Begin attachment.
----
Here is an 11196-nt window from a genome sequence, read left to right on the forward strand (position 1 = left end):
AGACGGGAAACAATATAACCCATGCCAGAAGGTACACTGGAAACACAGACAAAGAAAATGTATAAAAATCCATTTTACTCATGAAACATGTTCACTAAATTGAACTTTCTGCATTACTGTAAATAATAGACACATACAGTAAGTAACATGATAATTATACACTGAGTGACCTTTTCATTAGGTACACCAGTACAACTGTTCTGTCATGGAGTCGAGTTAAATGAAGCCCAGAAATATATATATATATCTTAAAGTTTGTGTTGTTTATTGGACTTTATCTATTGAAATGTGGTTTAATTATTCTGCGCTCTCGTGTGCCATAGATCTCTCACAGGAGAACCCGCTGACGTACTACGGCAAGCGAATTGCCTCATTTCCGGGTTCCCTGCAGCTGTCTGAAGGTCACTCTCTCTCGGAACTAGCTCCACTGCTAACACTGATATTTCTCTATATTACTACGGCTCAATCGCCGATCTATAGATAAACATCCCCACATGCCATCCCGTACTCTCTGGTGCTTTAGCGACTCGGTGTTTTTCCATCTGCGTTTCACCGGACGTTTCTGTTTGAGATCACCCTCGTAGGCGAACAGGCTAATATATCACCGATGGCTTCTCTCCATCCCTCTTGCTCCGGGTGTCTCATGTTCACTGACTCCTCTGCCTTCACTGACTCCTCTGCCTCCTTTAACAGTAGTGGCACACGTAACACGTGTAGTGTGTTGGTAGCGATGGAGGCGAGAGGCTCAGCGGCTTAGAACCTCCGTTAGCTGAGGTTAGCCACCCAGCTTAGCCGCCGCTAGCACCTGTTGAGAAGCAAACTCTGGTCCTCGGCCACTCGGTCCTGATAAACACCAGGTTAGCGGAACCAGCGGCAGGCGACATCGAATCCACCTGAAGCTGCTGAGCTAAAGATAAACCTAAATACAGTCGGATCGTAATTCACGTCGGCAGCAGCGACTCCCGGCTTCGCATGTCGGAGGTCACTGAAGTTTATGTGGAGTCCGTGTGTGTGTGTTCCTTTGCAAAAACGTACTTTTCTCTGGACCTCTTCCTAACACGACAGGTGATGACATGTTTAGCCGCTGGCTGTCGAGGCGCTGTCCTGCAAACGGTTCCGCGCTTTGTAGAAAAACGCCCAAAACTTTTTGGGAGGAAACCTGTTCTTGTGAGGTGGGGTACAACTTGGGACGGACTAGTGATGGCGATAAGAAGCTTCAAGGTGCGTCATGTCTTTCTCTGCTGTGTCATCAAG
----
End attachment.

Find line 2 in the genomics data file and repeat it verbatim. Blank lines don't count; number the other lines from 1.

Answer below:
AGACGGGAAACAATATAACCCATGCCAGAAGGTACACTGGAAACACAGACAAAGAAAATGTATAAAAATCCATTTTACTCATGAAACATGTTCACTAAATTGAACTTTCTGCATTACTGTAAATAATAGACACATACAGTAAGTAACATGATAATTATACACTGAGTGACCTTTTCATTAGGTACACCAGTACAACTGTTCTGTCATGGAGTCGAGTTAAATGAAGCCCAGAAATATATATATATATCTTAAAGTTTGTGTTGTTTATTGGACTTTATCTATTGAAATGTGGTTTAATTATTCTGCGCTCTCGTGTGCCATAGATCTCTCACAGGAGAACCCGCTGACGTACTACGGCAAGCGAATTGCCTCATTTCCGGGTTCCCTGCAGCTGTCTGAAGGTCACTCTCTCTCGGAACTAGCTCCACTGCTAACACTGATATTTCTCTATATTACTACGGCTCAATCGCCGATCTATAGATAAACATCCCCACATGCCATCCCGTACTCTCTGGTGCTTTAGCGACTCGGTGTTTTTCCATCTGCGTTTCACCGGACGTTTCTGTTTGAGATCACCCTCGTAGGCGAACAGGCTAATATATCACCGATGGCTTCTCTCCATCCCTCTTGCTCCGGGTGTCTCATGTTCACTGACTCCTCTGCCTTCACTGACTCCTCTGCCTCCTTTAACAGTAGTGGCACACGTAACACGTGTAGTGTGTTGGTAGCGATGGAGGCGAGAGGCTCAGCGGCTTAGAACCTCCGTTAGCTGAGGTTAGCCACCCAGCTTAGCCGCCGCTAGCACCTGTTGAGAAGCAAACTCTGGTCCTCGGCCACTCGGTCCTGATAAACACCAGGTTAGCGGAACCAGCGGCAGGCGACATCGAATCCACCTGAAGCTGCTGAGCTAAAGATAAACCTAAATACAGTCGGATCGTAATTCACGTCGGCAGCAGCGACTCCCGGCTTCGCATGTCGGAGGTCACTGAAGTTTATGTGGAGTCCGTGTGTGTGTGTTCCTTTGCAAAAACGTACTTTTCTCTGGACCTCTTCCTAACACGACAGGTGATGACATGTTTAGCCGCTGGCTGTCGAGGCGCTGTCCTGCAAACGGTTCCGCGCTTTGTAGAAAAACGCCCAAAACTTTTTGGGAGGAAACCTGTTCTTGTGAGGTGGGGTACAACTTGGGACGGACTAGTGATGGCGATAAGAAGCTTCAAGGTGCGTCATGTCTTTCTCTGCTGTGTCATCAAG